A heart charity is making people aware of a simple and quick ECG (electrocardiogram) test that could save hundreds of lives each year.
To demonstrate the point, Cardiac Risk in the Young (CRY) held its fifth ECG screening clinic in Ponteland. It was available to people aged between 14 and 35.
Previous donations made in memory of Mathew Thoppil, of Ponteland, funded 100 free screenings during the day. Out of those young people screened, three people were referred for further investigations.
Mathew tragically died in May 2005 from young sudden cardiac death aged just 31.
Family friend Simone Sansom, who helped organise the screening, said: “I was as shocked and heartbroken as everyone else to hear of Mathew’s sudden death.
“He was a keen sportsman and cricket fan, so to hear that he had collapsed and died whilst playing squash was incomprehensible.
“A post-mortem revealed Mathew had advanced Ischaemic heart disease and although he was a young GP aged 31 and the condition runs in the family, he never experienced any of the warning signs.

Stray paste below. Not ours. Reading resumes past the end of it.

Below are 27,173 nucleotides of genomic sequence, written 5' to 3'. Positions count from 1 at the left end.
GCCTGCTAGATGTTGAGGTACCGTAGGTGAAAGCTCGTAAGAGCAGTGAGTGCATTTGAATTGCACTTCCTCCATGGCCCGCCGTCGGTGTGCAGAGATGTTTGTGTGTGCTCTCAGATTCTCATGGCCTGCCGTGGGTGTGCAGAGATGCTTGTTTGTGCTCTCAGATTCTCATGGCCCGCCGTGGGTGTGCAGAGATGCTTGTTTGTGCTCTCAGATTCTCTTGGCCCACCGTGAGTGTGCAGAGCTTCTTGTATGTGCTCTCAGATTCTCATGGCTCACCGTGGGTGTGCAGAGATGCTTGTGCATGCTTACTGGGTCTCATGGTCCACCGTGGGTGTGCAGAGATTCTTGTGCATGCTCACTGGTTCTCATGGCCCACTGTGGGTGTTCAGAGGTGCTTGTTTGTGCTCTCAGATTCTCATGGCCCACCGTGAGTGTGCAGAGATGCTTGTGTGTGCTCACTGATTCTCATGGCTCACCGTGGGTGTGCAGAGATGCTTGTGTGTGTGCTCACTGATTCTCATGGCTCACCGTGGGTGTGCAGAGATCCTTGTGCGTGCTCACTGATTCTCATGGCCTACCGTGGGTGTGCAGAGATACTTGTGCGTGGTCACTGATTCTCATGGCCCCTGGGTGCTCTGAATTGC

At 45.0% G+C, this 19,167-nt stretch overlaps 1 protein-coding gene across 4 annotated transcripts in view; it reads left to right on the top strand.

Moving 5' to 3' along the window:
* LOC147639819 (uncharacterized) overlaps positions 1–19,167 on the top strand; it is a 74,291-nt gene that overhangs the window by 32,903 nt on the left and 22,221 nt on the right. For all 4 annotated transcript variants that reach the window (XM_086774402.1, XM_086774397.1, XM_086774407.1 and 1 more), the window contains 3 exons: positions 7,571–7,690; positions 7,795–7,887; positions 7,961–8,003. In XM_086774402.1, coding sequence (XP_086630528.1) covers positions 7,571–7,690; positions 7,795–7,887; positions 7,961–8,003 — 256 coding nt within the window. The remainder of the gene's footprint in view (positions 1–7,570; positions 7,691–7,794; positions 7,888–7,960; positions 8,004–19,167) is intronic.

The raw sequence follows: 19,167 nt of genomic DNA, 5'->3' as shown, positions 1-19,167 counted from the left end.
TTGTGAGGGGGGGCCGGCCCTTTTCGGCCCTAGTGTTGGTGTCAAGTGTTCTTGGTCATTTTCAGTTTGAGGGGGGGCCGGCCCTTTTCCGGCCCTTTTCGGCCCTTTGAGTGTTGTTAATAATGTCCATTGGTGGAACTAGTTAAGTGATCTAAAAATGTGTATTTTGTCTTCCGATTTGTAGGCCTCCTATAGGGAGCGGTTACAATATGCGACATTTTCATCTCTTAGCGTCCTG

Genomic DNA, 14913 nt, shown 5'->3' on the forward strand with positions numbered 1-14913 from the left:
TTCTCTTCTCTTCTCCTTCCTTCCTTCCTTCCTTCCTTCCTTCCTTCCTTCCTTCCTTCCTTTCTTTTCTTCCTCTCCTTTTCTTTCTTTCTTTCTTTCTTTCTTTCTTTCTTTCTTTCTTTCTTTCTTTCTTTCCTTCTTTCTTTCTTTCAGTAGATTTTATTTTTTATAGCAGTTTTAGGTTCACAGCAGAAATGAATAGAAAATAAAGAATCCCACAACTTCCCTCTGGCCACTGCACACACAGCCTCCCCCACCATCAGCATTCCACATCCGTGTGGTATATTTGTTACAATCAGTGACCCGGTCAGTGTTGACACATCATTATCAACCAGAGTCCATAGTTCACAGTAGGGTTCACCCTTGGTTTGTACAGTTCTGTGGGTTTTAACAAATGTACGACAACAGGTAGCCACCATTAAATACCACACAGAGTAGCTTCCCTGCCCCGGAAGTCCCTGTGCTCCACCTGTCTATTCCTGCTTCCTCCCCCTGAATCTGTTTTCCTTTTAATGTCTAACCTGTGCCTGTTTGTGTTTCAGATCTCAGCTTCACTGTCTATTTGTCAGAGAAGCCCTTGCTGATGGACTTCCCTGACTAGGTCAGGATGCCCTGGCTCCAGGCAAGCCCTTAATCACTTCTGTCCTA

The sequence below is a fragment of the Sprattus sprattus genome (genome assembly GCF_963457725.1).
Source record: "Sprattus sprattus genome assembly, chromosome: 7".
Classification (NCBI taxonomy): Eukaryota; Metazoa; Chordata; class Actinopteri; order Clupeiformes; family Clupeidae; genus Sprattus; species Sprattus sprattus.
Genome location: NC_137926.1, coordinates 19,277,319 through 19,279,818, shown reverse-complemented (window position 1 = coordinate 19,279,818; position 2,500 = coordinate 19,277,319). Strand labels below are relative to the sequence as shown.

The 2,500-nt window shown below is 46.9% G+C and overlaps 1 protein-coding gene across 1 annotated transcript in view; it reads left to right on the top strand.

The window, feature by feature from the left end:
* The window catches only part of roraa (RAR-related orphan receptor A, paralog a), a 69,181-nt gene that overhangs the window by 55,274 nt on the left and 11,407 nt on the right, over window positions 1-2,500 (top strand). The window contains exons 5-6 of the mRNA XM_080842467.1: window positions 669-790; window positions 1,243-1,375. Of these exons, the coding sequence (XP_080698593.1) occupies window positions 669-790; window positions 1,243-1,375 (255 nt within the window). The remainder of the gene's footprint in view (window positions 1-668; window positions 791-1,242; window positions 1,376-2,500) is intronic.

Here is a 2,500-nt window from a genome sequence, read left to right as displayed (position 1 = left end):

“Philip, Mathew’s father, felt very strongly that everything possible should be done to detect and warn potentially vulnerable young people.
“We are all very grateful to everyone who came to the screening and to Andy Anderson and Rev Tim Thorpe for allowing the screening clinic to be held at Ponteland Methodist Church.”
The ECG test is quick, non-invasive and painless and if necessary a further echocardiogram (ultrasound scan of the heart) can be taken on the same day to provide further clarity or reassurance.
The Newcastle Thunder rugby league club supported the clinic and Benn Hardcastle was among the players to be screened to raise awareness.
He said: “I’d urge anyone in the target age group to take the screening test. It could save their life.”